Euro traders bet ECB won’t rock the boat after stock sell-off

LONDON: Expectations of a steady-as-she-goes message from the European Central Bank in the face of renewed financial market turbulence kept the euro strong against the dollar ahead of the bank’s January decision and statement on Thursday.

With European stock markets recovering and oil prices stabilising after another dizzying sell-off on Wednesday, global investors’ other currency safe haven of choice – the yen – retreated marginally against the dollar. The major currencies most tied to China, oil and the level of overall global risk-taking all still looked shaky. Sterling – down 10 percent since early December – fell another 0.2 percent to $1.4163.

But all were off lows hit on Wednesday and traders said the lack of action from central banks in Brazil and Canada – both had been expected by many to move on policy – had calmed currency markets somewhat into the ECB meeting.

“Clearly, the grownups all wanted to say ‘let’s calm down’ and moves on currencies have been relatively muted,” said Richard Benson, co-head of portfolio management with currency fund Millennium in London.

“These central banks are well aware that they can’t be too downbeat when talking about growth and inflation expectations. The ECB is not going to ease. I suspect it will remind the market of the moves it made in December and leave it at that.”

The euro was up 0.1 percent at $1.0905 in early European trade, down from an overnight high of $1.0976 and virtually unchanged from levels seen immediately after the ECB’s last meeting in December.

Analysts assume that keeping the euro weak is a central plank of ECB chief Mario Draghi’s efforts to refloat the euro zone economy and get inflation moving back towards its target of below or close to 2 percent.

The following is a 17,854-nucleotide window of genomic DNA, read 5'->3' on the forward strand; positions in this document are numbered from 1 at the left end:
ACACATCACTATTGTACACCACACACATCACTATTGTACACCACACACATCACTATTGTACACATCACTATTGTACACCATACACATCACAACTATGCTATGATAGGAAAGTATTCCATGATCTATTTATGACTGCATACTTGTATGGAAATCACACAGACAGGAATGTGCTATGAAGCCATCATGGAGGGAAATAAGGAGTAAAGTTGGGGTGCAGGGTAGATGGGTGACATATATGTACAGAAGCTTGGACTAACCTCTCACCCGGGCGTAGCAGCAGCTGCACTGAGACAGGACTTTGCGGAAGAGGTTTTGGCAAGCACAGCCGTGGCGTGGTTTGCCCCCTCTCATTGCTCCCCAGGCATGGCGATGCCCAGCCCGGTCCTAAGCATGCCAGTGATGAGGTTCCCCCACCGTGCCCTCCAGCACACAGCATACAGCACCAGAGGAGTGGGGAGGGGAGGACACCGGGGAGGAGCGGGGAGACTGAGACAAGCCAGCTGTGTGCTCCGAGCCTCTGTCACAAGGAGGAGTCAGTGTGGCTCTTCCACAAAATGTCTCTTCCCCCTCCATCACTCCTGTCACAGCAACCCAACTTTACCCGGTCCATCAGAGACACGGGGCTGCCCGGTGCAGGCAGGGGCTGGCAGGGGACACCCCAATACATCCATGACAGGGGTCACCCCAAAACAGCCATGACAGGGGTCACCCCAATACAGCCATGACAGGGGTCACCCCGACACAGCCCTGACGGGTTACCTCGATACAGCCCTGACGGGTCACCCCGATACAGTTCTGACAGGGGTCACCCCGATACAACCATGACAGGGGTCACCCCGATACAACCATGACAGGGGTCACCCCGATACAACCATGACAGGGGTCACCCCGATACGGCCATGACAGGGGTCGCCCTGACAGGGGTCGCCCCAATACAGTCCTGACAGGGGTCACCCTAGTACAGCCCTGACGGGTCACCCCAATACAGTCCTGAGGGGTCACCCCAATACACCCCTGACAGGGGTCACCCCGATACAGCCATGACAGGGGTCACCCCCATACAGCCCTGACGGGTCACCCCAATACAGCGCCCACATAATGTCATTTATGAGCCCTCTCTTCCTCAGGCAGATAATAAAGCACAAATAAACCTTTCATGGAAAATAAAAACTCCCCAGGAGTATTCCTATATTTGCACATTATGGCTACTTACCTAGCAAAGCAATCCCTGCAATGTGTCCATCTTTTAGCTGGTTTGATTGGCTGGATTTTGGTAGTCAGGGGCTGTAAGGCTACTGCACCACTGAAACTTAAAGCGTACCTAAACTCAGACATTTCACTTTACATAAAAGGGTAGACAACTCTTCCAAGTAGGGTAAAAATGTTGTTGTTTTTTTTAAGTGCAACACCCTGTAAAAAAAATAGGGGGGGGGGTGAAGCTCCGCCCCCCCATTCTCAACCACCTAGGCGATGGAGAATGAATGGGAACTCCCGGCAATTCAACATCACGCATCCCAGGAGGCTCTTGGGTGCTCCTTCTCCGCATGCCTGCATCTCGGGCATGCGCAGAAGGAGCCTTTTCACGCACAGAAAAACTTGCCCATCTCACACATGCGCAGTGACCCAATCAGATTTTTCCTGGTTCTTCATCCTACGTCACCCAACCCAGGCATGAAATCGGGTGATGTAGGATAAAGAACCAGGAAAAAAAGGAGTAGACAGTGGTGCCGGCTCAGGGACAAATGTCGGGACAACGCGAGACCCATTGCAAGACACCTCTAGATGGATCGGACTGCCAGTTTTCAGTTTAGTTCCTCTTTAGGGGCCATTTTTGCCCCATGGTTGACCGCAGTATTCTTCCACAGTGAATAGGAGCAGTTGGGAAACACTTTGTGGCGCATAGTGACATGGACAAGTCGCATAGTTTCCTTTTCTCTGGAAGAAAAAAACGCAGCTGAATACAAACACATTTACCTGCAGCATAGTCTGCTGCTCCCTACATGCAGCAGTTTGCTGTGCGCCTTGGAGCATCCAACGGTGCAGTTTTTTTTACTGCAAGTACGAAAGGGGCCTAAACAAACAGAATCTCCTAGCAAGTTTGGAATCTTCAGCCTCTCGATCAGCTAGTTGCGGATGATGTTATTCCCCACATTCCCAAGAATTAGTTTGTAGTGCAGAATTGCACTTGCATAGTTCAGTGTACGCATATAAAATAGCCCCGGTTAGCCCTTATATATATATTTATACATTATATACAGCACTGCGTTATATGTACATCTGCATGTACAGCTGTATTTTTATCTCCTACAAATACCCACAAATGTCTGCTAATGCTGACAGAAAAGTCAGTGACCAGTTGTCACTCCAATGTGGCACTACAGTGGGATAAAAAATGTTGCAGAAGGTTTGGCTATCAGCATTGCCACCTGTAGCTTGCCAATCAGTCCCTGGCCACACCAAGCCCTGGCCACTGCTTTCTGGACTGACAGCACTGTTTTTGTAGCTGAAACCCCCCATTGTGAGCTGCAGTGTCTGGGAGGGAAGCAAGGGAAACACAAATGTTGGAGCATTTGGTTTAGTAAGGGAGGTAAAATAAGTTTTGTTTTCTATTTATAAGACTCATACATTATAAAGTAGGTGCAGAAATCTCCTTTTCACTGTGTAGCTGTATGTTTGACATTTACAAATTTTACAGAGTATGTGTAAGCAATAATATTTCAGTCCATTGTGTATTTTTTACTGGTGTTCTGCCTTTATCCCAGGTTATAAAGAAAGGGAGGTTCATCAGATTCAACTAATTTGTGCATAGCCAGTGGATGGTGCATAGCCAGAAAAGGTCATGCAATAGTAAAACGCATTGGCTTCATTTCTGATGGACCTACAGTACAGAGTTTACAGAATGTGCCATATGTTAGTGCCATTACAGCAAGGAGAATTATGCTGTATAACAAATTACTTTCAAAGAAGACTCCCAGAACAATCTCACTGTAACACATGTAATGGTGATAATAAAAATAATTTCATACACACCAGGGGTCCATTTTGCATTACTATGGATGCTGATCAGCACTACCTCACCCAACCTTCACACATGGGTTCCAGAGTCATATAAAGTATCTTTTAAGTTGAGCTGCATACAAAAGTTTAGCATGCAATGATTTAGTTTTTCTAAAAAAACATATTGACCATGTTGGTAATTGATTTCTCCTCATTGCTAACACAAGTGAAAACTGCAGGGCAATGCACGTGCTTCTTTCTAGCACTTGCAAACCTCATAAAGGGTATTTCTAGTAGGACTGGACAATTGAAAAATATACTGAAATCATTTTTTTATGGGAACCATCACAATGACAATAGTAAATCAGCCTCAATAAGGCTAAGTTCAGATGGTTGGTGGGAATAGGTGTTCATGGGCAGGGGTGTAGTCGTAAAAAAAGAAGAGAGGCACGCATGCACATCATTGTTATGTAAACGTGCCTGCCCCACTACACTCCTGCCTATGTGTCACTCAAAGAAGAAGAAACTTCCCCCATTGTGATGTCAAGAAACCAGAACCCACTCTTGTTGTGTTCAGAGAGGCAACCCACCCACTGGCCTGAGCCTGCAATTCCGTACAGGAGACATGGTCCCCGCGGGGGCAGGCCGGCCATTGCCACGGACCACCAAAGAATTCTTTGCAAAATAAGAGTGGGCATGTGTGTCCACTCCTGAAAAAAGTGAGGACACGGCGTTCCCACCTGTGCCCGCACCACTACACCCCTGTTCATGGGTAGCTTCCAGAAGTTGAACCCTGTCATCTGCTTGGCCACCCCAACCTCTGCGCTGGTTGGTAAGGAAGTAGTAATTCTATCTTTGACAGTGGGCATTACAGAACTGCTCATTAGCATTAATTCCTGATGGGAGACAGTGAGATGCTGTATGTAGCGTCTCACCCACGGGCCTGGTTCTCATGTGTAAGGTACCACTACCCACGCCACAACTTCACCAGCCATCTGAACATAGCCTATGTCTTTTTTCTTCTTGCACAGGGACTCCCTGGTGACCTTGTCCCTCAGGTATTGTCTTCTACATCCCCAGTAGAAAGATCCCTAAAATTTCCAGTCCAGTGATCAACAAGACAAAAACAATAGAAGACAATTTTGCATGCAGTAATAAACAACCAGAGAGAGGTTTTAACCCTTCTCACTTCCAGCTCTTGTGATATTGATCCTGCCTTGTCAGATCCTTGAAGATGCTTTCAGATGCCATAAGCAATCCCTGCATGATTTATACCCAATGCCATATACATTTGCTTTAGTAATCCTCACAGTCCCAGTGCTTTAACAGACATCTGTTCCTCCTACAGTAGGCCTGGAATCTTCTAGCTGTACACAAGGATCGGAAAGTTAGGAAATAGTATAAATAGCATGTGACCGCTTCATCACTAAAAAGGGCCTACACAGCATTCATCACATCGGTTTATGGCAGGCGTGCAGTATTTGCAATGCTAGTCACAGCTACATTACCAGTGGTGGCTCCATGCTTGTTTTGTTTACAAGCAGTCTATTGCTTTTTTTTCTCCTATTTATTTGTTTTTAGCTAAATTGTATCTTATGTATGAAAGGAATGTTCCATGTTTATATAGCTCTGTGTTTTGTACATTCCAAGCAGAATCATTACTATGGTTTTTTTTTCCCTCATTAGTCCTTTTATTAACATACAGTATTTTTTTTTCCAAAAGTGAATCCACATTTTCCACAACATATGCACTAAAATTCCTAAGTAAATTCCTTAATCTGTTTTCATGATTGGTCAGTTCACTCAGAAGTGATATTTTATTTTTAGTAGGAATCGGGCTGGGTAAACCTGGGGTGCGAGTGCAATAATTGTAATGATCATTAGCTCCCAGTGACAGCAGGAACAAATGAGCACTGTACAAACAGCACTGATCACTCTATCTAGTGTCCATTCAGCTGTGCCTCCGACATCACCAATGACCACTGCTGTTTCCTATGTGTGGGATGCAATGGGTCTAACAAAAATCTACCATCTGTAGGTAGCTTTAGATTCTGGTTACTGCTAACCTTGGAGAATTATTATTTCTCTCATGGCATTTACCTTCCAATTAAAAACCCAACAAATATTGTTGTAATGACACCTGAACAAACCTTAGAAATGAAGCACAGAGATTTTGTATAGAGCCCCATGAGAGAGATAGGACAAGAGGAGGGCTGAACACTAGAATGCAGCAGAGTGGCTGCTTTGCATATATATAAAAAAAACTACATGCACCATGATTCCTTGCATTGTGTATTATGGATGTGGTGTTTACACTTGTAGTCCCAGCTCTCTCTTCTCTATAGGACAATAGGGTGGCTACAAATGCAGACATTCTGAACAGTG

But they are far less sure of how much more currency weakness Draghi and colleagues would like from here: market forecasts on euro-dollar rates are now widely split after a year when most only pointed down.

The dollar had recovered to 116.88 yen, having descended to 115.97 yen overnight, its lowest since January 2015. A report by Bloomberg quoting an unidentified Tokyo official that authorities were “closely watching the currency markets” lifted the greenback, traders in Asia said.

Reflationary stimulus policies under Japanese Prime Minister Shinzo Abe have helped to weaken the yen, and authorities are generally seen to be wary towards the currency appreciating excessively.

“That a Japanese official was reportedly prompted to speak on the yen was likely due to the excessive move seen on Wednesday, rather than the fact that dollar/yen fell into the 115 threshold,” said Masafumi Yamamoto, chief FX strategist at Mizuho Securities in Tokyo. The Australian dollar, battered earlier in the week amid the tumult in global risk assets and commodities, was down 0.2 percent at $0.6894 having traded almost flat following the mild rebound in crude oil prices.

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